40 Ways to Engage: Research Shows “Experience” Can Guide Content
We’ve all heard that good content is supposed to be engaging. And now there are plenty of tools to measure engagement.
But that leaves a big gap: What kind of content is engaging, and how do we create content that engages our audience?
Content marketers that focus on platforms and metrics can lose sight of these questions. And the answers you read about don’t tend to be very useful. Good content is supposed to be credible, authentic, relevant, compelling, “high-quality” (I’m guilty of using that last one), and so on. Most of these terms are just different plays on the word “useful.” But what is useful?
It’s easy to equate “useful” with “utilitarian.” Useful content solves the “pain points” of our customers. That’s what our product does, of course—but content marketing isn’t a hard sell, so our goal becomes solving pain points that relate vaguely to your content. Selling a Swiffer? Roll out the housekeeping tips!
Fair enough. But the fact is there are many ways our content can be valued by our audience. Researchers at Northwestern University’s prestigious Medill School have done us a huge service by spelling these out in their book, Medill on Media Engagement.
A Northwestern team spent several years interviewing and surveying thousands of media consumers to study how they connect with content. They grouped clusters of subjective statements (for example, “it’s an escape” or “it’s my reward for doing other things”) into what they called “experiences” (in this case, “timeout”). Here are just a few of the 40 experiences they discovered:
Positive engagement: Anchor camaraderie, civic, community connection, co-producing, entertainment and diversion, feel good, identity, inspiration, makes me smarter, talk about and share, timeout, trust and credibility, utilitarian
Disengagement: Cynicism, lack of local focus, negativity, overload, sameness, shallowness
In this article the researchers describe the full roster of experiences. The project also found some great examples of media outlets that repositioned themselves based on the experience they were trying to create:
The Food Network tripled its viewership during the recession by listening to its audience, which was less interested in haute cuisine than on cheap-and-easy meals explained by accessible hosts.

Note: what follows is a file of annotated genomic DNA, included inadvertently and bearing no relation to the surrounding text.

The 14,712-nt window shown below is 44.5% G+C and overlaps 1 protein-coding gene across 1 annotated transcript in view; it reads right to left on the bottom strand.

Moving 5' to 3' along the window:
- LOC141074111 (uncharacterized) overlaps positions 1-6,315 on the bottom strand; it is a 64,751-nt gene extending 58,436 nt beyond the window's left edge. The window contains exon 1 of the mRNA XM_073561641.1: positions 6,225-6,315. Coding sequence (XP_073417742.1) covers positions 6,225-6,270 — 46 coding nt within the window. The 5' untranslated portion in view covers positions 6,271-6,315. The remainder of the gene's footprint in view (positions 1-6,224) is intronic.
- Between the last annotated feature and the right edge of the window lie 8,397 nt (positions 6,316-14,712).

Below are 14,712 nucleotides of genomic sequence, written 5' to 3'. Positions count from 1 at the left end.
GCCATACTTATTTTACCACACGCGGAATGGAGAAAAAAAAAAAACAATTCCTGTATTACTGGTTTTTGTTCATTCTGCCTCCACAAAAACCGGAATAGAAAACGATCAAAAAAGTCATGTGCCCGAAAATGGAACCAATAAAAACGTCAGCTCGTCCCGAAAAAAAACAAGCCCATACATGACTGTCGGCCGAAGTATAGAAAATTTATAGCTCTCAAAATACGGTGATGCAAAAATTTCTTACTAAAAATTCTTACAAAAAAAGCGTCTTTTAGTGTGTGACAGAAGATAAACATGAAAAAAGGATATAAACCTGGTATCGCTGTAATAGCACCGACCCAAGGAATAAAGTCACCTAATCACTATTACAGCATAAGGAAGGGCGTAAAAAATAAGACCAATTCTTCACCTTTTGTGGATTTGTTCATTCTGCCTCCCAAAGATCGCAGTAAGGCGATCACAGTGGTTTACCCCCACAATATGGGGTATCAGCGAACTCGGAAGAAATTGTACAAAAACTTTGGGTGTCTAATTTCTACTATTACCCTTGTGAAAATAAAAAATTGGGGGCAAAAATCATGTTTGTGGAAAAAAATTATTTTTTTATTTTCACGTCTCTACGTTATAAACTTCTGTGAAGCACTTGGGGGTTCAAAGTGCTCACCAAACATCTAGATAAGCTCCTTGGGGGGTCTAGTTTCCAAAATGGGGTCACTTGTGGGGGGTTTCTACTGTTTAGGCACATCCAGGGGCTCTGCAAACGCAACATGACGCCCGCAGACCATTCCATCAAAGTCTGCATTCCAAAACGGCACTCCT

Popular Science readers told editors they didn’t just see it as an educational tool —they also saw it as a leisure activity (i.e. a “timeout experience”). In response, the editors reduced jargon, added infographics and produced more short pieces that could be easily read during a moment of downtime.
When the Minneapolis Star Tribune turned around its front page to deemphasize traditional new judgment in favor of experiences--“talk about and share,” “civic” and “entertainment and diversion”—favorable impressions soared among young readers.
The Medill project focused on consumer media, but there’s no reason why its lessons can’t apply to custom content, Medill professor Edward Malthouse told me in an interview. After all, most consumers won’t care if it’s branded content or traditional media that is providing them with a given experience. He mentions Home Depot, which sells “inspiration” with content revolving around its slogan: “You can do it. We can help.”
I first heard about the Medill research during a meeting of the Custom Content Council, and it really connected with me. As a former newspaper guy, I sometimes worried that content marketers were acting with one hand behind our back: How can we connect with our audience as well as consumer media, when they could focus on the audience while we focused on projecting the brand? But the Medill research reminded me that branded content—even though it is “biased” for the brand—could go well beyond thinly-veiled marketing messages. It could make us laugh, inspire us, help us improve our lives, build a community and more. (Conversely, consumer media has been known to lose sight of its audience.)
The main value of the “experience filter” for custom content creators is its ability to separate half-hearted efforts from the real thing. Writing, design, production, delivery—your choices in all these areas should be guided by the experience you want to provide for your audience. Get any of it wrong, and the experience suffers:
Your magazine may have glossy pages and great design, but unless the copy is equally engaging, then it’s not a “timeout.”
Just because your game looks like a game (and has lots of brand mentions during gameplay) doesn’t make it “entertaining.”
Just because your copy describes a lot of “steps” doesn’t make it “utilitarian.”
You may have a laundry list of social media sharing buttons on your content, but that doesn’t make it any more “talk about and share”-worthy.
Audiences don’t care about specifications, platforms, or brand guidelines—they care about experience. So how do you find the experiences that engage your target audience (and fit your brand)? And how do you and create content that fits those experience? Stay tuned for my next post….
Richard Sine writes about business, personal finance and health for magazines and content marketers. He writes regularly for Men’s Health magazine and for brands such as Fidelity Investments, UPS and Children's Healthcare of Atlanta.